Originally posted by 3NL1GHT3N3D1
One thing I find interesting is that Abraham is in Hades when the rich man is sent there. Isn't christianity an Abrahamic religion? Why would Abraham
be represented as the as the main figure in Hades?
The belief is that, prior to Christ's ascension forty days after the resurrection, no one entered heaven ahead of him. So where were the good people
who had died before then? They were nestled "in the bosom of Abraham", a place that wasn't heaven, but was still a good place to be. How do we
know that it was a good place to be? Remember Jesus' words to the thief on the cross - "you will be in paradise this day" - and since that
couldn't be heaven, it had to be with Abraham.
The story of Lazarus and the rich man gives some insight into what people believed that place to be. People seemed to have physical being, they were
able to speak across the gulf of the condemned and the protected, etc.
It isn't in the Bible, but it is in early Church tradition that Christ spent the time between his death and resurrection in the "Harrowing of Hell"
-- essentially preaching the good news to those who had died before him. You can find a retelling of it in
The Gospel of Nicodemus (Part 2)
(note that this document is a forgery, a non-canonical work,
and should not be read as something that the church taught from, but rather as a historical work.)
This is, attested to in some versions of the Apostles Creed. For example, the Anglican Church's "Book of Common Prayer" includes the line "He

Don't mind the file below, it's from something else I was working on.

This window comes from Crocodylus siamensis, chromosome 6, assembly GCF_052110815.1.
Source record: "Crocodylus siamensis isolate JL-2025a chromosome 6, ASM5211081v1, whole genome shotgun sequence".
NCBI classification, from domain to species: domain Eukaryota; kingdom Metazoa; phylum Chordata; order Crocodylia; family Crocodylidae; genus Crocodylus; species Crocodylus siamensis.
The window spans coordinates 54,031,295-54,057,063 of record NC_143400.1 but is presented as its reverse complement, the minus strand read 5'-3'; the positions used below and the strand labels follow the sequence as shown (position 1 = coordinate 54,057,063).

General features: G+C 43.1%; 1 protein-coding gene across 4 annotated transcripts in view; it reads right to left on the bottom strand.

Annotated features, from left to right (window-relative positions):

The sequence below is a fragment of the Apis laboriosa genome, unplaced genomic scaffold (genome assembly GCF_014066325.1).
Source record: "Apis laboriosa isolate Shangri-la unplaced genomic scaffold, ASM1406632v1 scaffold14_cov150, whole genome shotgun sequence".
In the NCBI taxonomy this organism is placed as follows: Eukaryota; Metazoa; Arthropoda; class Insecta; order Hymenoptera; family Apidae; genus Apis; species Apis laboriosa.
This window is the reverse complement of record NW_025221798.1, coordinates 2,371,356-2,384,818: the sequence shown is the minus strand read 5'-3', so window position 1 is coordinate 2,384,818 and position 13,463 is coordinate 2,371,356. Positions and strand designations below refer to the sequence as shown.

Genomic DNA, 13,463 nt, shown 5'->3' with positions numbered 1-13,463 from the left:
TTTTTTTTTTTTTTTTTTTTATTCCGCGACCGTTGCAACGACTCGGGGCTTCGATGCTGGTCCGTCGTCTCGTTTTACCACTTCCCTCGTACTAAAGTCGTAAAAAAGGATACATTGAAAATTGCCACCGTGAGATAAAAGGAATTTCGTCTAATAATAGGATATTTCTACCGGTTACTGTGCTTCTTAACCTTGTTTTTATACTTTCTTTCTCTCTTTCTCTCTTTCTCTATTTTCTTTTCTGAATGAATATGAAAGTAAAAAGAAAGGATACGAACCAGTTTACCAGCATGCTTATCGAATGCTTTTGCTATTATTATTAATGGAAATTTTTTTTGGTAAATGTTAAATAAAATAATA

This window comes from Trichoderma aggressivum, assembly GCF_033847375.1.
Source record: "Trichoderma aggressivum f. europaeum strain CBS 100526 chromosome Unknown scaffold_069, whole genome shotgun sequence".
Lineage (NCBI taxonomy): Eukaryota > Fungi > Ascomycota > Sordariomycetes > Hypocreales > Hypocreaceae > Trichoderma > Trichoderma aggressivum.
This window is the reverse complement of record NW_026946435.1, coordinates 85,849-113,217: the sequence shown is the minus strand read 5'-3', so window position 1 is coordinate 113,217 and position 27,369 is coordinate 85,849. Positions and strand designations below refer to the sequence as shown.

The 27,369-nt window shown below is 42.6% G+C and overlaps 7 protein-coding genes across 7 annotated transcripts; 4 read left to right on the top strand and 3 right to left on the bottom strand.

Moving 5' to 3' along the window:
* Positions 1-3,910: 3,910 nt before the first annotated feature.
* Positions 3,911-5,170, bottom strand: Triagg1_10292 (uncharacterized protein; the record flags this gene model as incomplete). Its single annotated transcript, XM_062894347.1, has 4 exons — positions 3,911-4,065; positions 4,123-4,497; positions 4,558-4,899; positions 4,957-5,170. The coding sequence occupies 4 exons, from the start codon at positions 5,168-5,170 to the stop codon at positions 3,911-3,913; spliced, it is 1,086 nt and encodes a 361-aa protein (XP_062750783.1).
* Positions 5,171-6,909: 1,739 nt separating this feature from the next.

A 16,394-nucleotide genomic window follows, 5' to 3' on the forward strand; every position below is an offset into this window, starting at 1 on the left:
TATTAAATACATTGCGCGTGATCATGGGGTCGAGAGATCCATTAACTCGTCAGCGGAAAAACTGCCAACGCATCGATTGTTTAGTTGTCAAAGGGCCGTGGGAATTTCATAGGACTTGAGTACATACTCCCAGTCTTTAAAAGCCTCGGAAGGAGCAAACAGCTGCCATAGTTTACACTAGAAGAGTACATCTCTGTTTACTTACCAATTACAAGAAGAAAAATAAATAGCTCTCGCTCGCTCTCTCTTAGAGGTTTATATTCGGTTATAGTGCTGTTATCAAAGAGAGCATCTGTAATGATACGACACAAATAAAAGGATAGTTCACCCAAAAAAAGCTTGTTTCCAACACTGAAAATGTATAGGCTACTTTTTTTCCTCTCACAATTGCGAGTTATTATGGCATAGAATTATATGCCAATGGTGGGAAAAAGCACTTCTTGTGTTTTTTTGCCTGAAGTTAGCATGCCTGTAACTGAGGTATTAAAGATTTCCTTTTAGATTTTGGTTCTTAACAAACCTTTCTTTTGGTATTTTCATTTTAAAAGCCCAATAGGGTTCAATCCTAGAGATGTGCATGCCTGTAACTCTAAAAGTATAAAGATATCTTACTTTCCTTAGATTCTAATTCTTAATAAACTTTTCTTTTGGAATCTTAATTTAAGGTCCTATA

descended into hell" here:
And in Jesus Christ his only Son our Lord,
Who was conceived by the Holy Ghost,
Born of the Virgin Mary,
Suffered under Pontius Pilate,
Was crucified, dead, and buried:
He descended into hell;
The third day he rose again from the dead;
He ascended into heaven,
And sitteth on the right hand of God the Father Almighty;
From thence he shall come to judge the quick and the dead.
Other churches, however, don't include it. My Methodist Church, for example, goes right over it:
suffered under Pontius Pilate,
was crucified, dead, and buried;
the third day he rose from the dead;
he ascended into heaven
I suspect that's a bit of a reflection of Sola Scriptura - it isn't in Scripture, so it isn't a valid teaching. But there must be some wiggle
room, as both the Anglicans and Lutherans accept it.
But the issue is probably nowhere near as important as all the text I've just spewed, lol.